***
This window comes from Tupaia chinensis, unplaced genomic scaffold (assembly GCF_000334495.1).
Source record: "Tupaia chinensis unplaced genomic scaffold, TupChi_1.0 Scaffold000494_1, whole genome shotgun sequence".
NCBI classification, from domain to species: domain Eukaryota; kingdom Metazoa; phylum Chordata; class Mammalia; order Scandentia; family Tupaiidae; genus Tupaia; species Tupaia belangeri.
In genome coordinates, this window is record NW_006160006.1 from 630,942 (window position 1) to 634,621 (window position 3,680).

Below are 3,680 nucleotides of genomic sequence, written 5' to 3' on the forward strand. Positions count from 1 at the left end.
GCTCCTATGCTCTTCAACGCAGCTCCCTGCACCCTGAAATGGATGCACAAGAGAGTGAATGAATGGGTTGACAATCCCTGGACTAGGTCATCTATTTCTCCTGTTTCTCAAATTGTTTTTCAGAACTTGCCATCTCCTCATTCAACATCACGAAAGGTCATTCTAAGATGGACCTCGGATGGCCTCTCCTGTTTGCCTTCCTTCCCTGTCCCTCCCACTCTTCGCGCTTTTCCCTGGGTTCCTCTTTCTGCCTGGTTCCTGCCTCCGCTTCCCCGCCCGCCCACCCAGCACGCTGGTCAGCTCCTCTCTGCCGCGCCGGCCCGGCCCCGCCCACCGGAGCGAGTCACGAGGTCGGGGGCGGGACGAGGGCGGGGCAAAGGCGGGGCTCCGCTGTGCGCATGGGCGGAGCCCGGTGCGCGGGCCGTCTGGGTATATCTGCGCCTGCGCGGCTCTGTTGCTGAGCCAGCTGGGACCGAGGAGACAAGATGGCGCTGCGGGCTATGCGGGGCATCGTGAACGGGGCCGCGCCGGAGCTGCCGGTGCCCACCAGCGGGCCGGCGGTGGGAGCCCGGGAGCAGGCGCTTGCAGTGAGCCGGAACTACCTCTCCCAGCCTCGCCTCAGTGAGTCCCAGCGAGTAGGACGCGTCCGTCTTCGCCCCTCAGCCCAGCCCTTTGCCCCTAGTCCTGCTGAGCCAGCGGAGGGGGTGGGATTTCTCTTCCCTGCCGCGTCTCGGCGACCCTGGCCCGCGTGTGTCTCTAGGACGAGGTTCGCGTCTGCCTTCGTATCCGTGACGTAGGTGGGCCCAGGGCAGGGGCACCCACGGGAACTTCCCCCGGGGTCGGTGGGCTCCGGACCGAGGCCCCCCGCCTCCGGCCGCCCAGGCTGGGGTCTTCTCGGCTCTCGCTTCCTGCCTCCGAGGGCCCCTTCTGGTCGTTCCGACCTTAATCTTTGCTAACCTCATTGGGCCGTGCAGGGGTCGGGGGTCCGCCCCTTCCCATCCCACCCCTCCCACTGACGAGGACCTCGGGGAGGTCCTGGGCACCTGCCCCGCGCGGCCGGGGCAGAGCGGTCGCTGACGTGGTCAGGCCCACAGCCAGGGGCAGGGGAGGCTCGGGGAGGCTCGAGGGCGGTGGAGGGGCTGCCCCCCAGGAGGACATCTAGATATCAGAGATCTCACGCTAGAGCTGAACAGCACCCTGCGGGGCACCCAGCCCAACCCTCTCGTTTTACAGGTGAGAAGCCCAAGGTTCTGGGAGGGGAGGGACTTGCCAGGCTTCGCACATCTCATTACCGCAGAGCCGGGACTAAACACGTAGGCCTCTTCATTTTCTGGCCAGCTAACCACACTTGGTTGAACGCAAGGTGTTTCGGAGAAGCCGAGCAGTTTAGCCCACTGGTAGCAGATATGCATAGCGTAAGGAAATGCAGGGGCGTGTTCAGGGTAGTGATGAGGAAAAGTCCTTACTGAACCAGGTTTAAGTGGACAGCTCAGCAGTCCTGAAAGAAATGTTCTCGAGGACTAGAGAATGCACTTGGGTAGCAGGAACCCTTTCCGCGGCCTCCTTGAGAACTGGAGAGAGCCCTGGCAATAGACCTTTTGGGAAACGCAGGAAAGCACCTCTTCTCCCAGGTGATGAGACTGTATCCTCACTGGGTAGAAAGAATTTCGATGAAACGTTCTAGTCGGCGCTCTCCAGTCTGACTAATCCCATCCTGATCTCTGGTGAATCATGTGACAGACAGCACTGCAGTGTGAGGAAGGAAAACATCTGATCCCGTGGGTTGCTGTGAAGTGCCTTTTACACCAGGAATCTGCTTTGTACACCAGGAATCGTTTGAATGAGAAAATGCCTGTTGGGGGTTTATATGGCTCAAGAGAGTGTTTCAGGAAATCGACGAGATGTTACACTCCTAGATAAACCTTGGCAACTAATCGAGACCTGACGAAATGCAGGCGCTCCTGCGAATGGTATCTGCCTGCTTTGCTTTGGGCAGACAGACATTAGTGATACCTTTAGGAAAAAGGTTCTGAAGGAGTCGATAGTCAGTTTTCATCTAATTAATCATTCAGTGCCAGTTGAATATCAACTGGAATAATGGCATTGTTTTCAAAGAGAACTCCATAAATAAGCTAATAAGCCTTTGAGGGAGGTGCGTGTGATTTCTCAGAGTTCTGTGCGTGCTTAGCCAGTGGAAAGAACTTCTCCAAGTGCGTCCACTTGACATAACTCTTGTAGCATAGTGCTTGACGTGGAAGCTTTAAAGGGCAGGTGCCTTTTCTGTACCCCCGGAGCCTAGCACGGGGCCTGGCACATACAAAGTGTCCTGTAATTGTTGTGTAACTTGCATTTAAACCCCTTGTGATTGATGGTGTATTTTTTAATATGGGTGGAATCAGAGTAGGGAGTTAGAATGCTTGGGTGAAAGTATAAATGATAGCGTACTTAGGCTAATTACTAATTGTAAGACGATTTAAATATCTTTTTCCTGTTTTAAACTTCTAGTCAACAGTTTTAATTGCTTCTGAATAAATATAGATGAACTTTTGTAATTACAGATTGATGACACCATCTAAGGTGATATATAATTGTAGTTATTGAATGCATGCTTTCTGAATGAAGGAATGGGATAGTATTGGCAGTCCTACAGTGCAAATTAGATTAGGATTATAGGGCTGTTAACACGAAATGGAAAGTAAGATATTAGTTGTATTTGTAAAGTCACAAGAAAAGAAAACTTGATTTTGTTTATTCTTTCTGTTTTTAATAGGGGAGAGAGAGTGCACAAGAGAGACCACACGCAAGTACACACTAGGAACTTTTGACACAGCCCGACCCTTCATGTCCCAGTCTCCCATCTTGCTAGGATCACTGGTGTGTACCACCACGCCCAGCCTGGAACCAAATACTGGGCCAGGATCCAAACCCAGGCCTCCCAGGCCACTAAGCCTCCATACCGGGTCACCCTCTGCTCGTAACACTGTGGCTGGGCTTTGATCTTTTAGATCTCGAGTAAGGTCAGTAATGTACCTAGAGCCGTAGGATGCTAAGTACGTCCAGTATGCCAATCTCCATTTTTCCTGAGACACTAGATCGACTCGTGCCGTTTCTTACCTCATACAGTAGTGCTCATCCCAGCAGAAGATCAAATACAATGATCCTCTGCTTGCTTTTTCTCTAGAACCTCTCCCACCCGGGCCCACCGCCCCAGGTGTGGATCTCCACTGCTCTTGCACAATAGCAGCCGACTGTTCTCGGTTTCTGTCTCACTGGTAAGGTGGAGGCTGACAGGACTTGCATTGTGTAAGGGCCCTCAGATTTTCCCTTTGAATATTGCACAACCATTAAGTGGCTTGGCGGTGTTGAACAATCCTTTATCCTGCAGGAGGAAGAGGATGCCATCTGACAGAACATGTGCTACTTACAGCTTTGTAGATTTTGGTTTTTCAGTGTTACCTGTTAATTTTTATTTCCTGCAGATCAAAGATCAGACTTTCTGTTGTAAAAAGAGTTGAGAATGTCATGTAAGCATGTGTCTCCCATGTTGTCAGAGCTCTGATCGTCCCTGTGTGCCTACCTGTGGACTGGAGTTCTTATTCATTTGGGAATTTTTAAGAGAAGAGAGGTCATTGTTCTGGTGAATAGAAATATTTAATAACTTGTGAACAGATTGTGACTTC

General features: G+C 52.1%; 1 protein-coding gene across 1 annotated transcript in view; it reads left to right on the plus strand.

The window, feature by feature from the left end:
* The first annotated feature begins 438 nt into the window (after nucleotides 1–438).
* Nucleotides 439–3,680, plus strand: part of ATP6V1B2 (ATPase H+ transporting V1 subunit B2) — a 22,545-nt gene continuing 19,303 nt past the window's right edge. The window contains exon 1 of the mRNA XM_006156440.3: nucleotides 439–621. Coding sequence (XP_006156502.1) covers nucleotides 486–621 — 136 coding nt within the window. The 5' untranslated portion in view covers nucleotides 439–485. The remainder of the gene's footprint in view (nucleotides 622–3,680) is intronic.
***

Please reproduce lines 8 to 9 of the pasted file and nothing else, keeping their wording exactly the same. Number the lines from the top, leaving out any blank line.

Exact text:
The window, feature by feature from the left end:
* The first annotated feature begins 438 nt into the window (after nucleotides 1–438).